Six months ago a judge in the federal district court in Massachusetts issued what many people who litigate cases surrounding college sexual assault adjudications consider the most comprehensive decision on the topic. In Doe v. Brandeis University, Judge Dennis Saylor denied Brandeis University’s motion to dismiss the complaint by its former student as to claims that Brandeis breached its contractual duties towards him, handled his case with negligence, and used a fundamentally unfair process to evaluate the accusation against him.
The case arose out of a January 2014 sexual assault complaint against John Doe by his former boyfriend. Under Brandeis’ policy, the complaint was investigated by a Special Examiner who also decided whether John Doe was responsible for sexual assault. (This “single investigator” model, promoted by the White House, has gained significant traction with schools nationwide in the last three years, despite significant concerns about its fairness).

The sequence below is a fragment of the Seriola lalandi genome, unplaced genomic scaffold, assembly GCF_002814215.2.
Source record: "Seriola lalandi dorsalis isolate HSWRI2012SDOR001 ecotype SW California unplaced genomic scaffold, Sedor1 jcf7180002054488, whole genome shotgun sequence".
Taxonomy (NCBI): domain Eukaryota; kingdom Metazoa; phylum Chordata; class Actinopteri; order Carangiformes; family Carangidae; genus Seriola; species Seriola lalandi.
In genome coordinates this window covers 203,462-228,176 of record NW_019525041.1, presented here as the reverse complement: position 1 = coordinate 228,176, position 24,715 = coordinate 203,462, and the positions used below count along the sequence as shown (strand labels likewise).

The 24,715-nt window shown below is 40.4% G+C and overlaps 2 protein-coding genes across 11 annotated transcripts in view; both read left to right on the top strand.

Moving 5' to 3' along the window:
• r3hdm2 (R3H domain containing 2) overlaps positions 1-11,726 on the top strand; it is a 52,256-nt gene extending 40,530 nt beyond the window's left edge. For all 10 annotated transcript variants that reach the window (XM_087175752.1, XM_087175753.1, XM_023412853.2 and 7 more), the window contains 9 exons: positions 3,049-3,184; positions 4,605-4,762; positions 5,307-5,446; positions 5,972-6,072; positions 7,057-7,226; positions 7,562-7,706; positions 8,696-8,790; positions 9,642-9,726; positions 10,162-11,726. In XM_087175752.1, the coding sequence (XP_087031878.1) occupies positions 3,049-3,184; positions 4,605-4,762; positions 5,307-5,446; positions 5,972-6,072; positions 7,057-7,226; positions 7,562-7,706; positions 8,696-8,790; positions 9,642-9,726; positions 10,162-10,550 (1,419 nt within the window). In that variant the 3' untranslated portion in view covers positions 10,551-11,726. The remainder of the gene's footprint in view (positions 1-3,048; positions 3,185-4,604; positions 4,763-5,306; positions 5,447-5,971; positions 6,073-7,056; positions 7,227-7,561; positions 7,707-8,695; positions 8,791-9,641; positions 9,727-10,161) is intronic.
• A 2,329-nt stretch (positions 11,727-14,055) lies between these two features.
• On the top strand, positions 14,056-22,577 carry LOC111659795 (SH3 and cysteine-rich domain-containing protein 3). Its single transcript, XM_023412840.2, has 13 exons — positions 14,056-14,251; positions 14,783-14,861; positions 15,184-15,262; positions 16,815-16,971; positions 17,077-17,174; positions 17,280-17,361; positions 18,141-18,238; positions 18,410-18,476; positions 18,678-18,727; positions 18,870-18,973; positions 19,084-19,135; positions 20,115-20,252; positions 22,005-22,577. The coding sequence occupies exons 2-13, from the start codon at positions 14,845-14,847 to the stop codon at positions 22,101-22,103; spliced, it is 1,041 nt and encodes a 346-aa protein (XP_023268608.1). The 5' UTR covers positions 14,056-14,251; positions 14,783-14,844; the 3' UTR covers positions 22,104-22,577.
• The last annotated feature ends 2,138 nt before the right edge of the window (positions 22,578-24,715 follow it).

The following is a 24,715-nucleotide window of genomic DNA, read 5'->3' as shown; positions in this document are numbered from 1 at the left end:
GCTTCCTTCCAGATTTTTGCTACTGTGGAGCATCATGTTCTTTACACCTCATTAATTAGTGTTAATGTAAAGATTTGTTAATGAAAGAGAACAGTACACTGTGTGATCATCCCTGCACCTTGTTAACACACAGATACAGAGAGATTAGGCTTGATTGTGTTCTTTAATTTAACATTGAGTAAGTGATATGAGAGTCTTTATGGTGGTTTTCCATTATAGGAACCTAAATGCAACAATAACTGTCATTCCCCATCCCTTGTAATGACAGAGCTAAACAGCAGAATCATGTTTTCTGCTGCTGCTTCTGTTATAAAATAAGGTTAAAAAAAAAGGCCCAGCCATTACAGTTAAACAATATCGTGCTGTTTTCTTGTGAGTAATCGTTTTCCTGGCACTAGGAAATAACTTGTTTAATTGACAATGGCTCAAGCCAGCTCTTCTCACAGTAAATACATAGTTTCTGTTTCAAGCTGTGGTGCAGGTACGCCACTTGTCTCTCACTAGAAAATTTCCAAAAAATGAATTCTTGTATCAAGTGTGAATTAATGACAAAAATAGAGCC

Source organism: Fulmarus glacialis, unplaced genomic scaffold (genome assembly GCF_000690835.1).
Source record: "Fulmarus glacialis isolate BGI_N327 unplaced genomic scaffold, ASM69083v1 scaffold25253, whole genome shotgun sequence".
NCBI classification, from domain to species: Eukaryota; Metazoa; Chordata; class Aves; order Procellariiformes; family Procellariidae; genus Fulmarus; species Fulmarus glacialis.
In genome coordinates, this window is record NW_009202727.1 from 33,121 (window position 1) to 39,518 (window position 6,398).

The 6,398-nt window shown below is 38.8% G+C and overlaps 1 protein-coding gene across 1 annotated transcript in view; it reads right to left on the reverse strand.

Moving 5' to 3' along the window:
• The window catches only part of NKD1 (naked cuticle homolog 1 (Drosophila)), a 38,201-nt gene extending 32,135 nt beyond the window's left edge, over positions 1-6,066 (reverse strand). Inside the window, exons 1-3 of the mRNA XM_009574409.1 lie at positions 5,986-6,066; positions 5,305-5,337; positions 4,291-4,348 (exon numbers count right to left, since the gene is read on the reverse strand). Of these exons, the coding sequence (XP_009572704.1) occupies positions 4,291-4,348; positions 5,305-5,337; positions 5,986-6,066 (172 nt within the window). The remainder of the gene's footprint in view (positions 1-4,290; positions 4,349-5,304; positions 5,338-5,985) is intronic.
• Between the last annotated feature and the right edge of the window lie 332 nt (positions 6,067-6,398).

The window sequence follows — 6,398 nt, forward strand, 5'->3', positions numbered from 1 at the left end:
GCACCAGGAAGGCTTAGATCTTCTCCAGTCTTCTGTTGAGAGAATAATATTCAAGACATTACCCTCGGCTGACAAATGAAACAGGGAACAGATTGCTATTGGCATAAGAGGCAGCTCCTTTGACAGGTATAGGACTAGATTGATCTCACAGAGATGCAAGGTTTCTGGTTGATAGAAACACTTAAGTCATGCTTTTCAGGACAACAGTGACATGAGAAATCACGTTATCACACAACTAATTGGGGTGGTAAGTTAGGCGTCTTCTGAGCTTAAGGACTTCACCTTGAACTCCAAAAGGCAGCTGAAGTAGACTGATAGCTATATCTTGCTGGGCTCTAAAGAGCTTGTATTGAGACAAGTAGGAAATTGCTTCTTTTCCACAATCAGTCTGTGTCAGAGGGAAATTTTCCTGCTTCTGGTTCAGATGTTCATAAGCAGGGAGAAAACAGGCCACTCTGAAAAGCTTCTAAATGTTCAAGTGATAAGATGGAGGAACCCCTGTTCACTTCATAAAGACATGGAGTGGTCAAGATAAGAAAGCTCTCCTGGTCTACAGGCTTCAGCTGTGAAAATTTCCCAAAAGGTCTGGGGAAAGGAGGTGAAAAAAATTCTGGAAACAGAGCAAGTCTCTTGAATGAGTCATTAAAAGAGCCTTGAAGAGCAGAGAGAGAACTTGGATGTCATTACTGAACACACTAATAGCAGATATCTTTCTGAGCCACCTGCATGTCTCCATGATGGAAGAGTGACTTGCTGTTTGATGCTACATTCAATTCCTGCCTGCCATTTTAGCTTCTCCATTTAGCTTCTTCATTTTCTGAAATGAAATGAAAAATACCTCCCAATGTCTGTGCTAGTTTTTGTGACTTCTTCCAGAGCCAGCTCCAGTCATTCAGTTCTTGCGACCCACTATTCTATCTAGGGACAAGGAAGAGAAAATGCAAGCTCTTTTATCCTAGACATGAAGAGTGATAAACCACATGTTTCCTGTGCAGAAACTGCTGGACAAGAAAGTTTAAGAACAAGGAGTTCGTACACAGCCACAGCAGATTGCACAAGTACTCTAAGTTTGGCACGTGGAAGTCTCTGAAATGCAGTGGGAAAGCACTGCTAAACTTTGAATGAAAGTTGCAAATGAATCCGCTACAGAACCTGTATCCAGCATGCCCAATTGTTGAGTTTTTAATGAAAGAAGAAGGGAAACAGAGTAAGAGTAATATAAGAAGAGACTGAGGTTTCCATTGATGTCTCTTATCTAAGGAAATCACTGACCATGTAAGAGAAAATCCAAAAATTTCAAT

Despite noting that “the Handbook is no model of clarity,” the judge nonetheless found for Brandeis on most of the contract claims based on Doe’s allegations that Brandeis failed to follow its Handbook. The judge similarly rejected most of Doe’s tort claims, with the exception of a claim for negligent supervision based on Brandeis assigning an administrator with no familiarity with the process as the final decision maker in the case. The judge was skeptical that Doe could prevail on the claim, but allowed it to survive the motion to dismiss. Continue reading